needle palm Arecaceae Rhapidophyllum
hystrix (Pursh) H. Wendl. & Drude ex Drude
|Leaf: Alternate, palmately compound (fan-like), with 8 to 16 leaflets each 15 to 20 inches long and 1 to 2 inches wide, tips pointed to square, petiole 18 to 28 inches long, leaflets are shiny dark green. Long needle like spines originate from leaf sheath.
Flower: Species is dioecious; short (6 to 12 inch long) cluster of yellow to brownish flowers, held close to the stem and often not visible without close inspection, appearing in spring and early summer.
Fruit: Fleshy drupe, oblong, 1 inch across, reddish brown, fuzzy, held close to stem in a tangle of fibers and sharp needles.
Twig: Absent, since leaves appear directly out of unbranched trunk.
Bark: Dark, reddish brown mat of sharp, dark brown (nearly black) needles and fibers. Conspicuous needles often reach 6 inches long.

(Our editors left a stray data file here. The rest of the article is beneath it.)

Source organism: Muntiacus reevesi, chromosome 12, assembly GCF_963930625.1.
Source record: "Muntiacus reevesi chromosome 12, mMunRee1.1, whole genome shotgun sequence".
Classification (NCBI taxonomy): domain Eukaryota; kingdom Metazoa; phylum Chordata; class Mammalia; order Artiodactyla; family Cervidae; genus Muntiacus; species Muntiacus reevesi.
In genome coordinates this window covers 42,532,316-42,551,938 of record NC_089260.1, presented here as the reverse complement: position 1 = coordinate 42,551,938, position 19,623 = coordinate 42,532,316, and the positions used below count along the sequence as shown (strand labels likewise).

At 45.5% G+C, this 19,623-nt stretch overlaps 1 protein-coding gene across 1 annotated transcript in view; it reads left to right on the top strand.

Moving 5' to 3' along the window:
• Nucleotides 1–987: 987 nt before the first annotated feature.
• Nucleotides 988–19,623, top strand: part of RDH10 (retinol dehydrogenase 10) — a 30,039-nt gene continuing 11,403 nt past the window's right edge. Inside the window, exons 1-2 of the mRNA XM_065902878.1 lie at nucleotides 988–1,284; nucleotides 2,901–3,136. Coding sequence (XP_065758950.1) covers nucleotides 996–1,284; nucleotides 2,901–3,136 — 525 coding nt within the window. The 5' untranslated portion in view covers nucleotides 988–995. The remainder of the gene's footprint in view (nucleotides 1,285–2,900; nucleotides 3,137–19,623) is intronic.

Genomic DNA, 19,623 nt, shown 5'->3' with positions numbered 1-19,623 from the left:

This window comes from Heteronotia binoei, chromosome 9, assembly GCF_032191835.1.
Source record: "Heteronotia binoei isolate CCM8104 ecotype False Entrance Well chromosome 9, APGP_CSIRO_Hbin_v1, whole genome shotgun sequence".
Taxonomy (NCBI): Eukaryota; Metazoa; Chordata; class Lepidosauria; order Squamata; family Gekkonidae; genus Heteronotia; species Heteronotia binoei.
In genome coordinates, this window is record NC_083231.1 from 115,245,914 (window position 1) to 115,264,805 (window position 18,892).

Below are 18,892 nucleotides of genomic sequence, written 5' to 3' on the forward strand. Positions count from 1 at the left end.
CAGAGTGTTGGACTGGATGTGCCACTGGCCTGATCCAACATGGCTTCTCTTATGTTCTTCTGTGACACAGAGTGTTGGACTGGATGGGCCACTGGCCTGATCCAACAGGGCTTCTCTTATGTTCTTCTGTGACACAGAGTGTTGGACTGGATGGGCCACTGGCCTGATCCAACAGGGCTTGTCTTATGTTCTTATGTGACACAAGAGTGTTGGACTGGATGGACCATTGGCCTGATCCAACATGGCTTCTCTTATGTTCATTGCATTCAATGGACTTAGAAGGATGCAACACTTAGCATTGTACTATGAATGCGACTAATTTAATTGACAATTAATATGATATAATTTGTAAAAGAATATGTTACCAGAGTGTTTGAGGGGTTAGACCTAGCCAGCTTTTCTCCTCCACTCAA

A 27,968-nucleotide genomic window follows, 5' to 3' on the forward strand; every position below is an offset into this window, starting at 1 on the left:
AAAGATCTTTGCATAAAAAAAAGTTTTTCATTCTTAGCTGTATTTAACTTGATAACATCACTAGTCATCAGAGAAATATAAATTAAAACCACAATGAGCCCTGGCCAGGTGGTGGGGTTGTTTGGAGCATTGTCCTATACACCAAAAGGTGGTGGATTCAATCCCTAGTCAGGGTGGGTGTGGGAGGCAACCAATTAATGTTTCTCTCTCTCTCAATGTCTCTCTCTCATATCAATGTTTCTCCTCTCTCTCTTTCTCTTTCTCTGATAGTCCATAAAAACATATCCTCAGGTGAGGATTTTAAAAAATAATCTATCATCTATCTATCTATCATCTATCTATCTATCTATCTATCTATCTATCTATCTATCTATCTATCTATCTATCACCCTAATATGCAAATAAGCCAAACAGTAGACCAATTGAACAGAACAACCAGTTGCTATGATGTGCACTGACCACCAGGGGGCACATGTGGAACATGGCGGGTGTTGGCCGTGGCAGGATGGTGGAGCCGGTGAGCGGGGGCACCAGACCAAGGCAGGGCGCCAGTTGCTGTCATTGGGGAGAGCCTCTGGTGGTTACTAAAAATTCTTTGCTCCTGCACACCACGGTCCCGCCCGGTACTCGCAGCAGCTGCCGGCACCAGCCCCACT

Form: Very short, clumping palm with a dense round crown up to 6 feet in height and often wider than tall.
Looks like: bush palmetto
- cabbage palmetto
- saw palmetto
| Additional Range Information:
Rhapidophyllum hystrix is native to North America.
Range may be expanded by planting.
See states reporting needle palm.
| External Links:
USDA Plants Database
|© Copyright 2016, Virginia Tech|
Dept. of Forest Resources
and Environmental Conservation,
all rights reserved.
Photos and text by: John Seiler,
Edward Jensen, Alex Niemiera,
and John Peterson